Molar mass of chlorine = 71 g
Given mass of chlorine = 6 g

Moles of chlorine (n) =

6
= 0.084 mol
71

R = 8.314 Pa m3 K1 mol1
Applying ideal gas equation
PV = nRT

101000 V = 0.084 8.314 300

V=

V = 2.074 10 3 m3

V = 0.002074 m3

101000

(b) 1 m3 = 1000 dm3 = 106 cm3

So, the volume in dm3 = 2.074 dm3
Volume in cm3 = 2074 cm3
39. 0.64 g of an oxide of sulphur occupies 0.224 L at 2 atm and 273C. Identify the compound. Also find out the
mass of one molecule of the gas.
Sol. P = 2 atm
V = 0.224 L
Given, mass (m) = 0.64 g
T = 273C
= (273 + 273) K
= 546 K
R

= 0.082 L atm mol1 K1

PV = nRT
PV =

M=

m
RT
M
mRT
PV

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M =

States of Matter

13

0.64 0.082 546

2 0.224

= 63.96
64
The oxide is SO2 as its molar mass = 32 + 2 16 = 64 g/mol
Mass of 6.022 1023 molecules of oxide = 64 g

64
Mass of 1 molecule of oxide = 6.022 1023 g
= 1.063 1022 g
40. (a) Explain dipole-dipole forces along with example.
(b) How the interaction energy varies with the distances for stationary as well as rotating polar molecules?
Sol. (a) Dipole-Dipole Forces : (Associated with Polar structures) : Polar molecules have a partially positive side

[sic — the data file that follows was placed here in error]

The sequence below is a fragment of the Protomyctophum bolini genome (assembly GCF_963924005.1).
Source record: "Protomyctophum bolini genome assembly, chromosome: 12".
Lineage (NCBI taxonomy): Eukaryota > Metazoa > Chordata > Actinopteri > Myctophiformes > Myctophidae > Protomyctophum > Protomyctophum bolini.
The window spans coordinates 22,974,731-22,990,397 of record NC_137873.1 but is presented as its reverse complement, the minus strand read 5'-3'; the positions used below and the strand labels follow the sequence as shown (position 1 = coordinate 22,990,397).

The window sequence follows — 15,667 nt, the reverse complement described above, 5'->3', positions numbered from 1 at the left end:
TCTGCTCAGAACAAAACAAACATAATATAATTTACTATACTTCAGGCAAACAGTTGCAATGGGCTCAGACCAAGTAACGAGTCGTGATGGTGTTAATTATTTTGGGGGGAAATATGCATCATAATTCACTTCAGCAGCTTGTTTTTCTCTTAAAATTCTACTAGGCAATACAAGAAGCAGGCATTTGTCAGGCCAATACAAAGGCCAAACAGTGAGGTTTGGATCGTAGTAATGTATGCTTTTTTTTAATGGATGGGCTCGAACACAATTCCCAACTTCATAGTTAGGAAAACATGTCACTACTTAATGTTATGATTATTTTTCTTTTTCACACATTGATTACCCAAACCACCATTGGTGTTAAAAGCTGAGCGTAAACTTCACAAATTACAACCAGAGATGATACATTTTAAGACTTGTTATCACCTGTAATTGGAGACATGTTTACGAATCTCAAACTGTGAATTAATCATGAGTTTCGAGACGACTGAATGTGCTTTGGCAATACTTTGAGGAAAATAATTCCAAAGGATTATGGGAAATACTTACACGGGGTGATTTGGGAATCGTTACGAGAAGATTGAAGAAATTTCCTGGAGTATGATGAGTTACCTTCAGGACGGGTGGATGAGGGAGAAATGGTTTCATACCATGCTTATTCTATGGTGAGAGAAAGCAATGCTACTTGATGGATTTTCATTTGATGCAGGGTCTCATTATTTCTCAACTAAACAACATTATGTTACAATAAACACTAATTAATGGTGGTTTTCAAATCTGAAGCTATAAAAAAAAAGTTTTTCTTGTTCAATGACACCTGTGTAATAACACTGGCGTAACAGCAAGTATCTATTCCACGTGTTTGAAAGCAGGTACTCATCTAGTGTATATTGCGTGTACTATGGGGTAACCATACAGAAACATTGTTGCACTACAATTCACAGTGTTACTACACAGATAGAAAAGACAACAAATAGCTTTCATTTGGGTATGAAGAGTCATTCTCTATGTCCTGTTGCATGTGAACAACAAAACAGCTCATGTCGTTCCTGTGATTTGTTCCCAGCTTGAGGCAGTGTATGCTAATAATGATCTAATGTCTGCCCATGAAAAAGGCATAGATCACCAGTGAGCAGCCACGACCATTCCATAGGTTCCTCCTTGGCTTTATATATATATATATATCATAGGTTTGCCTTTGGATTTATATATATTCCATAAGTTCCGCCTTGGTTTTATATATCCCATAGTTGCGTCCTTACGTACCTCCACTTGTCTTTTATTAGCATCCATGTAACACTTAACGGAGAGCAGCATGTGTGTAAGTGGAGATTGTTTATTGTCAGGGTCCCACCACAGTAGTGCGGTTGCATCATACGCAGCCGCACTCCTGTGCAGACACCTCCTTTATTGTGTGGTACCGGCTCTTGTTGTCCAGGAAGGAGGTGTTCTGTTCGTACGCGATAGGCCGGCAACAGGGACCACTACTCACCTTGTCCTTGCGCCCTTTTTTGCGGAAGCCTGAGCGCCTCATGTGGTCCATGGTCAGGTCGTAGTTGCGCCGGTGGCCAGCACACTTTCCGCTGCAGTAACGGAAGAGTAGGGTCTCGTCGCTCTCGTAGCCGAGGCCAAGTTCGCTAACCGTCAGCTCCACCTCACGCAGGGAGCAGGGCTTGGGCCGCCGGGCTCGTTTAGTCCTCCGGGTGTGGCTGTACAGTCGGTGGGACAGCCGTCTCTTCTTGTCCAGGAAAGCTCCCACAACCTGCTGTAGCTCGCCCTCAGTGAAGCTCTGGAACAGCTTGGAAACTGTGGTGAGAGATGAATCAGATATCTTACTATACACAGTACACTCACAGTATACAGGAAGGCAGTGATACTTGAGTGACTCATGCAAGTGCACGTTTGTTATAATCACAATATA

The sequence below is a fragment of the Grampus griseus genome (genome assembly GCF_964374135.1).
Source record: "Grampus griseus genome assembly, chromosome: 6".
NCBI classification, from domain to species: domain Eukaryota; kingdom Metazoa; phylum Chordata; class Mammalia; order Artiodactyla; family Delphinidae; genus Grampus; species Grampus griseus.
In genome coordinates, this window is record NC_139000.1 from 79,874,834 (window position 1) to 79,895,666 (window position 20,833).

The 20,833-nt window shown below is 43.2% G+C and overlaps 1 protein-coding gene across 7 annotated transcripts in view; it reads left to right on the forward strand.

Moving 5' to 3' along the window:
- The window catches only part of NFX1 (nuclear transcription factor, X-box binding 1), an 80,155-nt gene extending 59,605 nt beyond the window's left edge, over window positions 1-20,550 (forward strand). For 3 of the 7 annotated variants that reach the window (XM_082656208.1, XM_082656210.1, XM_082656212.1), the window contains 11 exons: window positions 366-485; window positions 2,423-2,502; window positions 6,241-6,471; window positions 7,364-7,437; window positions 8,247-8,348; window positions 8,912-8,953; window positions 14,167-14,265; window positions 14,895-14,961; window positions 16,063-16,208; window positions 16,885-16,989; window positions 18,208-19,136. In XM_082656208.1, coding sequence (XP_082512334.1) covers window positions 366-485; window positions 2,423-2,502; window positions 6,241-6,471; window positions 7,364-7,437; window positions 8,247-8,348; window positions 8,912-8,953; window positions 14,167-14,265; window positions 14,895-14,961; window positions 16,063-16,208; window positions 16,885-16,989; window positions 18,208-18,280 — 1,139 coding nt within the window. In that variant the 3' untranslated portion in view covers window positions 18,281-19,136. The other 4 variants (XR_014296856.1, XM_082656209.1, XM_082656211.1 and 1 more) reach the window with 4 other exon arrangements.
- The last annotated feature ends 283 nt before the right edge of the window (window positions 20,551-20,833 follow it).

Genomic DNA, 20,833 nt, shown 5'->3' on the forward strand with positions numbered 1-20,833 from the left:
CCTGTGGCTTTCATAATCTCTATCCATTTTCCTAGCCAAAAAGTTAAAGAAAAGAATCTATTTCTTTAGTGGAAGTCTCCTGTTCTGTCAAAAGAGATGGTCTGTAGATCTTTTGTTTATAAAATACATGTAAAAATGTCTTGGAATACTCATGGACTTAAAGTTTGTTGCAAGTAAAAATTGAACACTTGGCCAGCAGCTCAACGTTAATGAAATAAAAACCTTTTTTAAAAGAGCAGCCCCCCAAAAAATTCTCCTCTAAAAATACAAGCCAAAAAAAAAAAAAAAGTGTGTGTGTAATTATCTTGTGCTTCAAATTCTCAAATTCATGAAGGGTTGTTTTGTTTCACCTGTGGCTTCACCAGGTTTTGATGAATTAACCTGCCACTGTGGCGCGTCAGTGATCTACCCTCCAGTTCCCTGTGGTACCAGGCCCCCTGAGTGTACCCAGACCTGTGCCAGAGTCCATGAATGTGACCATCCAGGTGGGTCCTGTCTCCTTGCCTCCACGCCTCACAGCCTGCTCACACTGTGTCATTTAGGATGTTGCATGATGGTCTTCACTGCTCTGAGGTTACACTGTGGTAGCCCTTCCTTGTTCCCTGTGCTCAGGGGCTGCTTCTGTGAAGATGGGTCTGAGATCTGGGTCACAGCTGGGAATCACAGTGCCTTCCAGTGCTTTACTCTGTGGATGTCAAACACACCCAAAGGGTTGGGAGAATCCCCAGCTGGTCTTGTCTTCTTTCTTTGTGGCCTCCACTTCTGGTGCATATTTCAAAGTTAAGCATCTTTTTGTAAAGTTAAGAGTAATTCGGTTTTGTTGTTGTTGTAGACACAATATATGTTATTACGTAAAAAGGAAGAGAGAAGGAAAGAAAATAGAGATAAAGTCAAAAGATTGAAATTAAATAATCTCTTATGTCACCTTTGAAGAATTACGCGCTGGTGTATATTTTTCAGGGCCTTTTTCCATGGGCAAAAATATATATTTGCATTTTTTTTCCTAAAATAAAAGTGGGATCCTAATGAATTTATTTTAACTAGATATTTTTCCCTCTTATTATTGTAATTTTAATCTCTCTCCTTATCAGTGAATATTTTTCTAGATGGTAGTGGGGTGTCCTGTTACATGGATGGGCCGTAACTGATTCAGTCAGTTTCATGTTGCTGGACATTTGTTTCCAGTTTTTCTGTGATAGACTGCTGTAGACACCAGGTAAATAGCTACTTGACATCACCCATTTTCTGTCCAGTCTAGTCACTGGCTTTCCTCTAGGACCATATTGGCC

and a partially negative side or a dipole. Dipole-dipole forces operate between the molecules which though
neutral but possess permanent dipole. The separation of partial charges depends upon the electronegativity
of the bonded atoms in a molecule. The partial charges are indicated by the Greek letter 'delta()'. In these
type of forces the partial positive end of the one molecule is attracted towards the negative end of the other
molecule.
Example : Dipole-dipole forces are present between the two HCl molecules. Chlorine being more
electronegative pulls the shared pair of electrons towards itself. So, it has a partial negative charge ()
on it and hydrogen atom has a partial positive charge(+)

Polar
Polar
Molecule |||||||||||||| Molecule
+
+

Cl

Covalent
Bond

Cl

Covalent
Bond

Dipole-dipole
forces (interactions)
(b) The interaction energy is dependent upon the distance between the polar molecules.
Stationary polar molecules : Dipole-dipole interaction energy is inversely proportional to the third power
of the distance between stationary polar molecules (in solids)

Interaction Energy

1
r3

Rotating polar molecules : Dipole-dipole interaction energy is inversely proportional to the sixth power
of the distance between the rotating polar molecules (like water)

Interaction Energy

1
r6

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14

States of Matter

41. (a) State Gay Lussacs Law.

(b) Give its graphical representation.
(c) What are isochores?
Sol. (a) Gay Lussac's Law or PressureTemperature Law can be stated as at constant volume, the pressure
of a fixed amount of a gas is directly proportional to the temperature.
The law may be expressed mathematically as
P T (V, n are constant)
or P = k3 T
P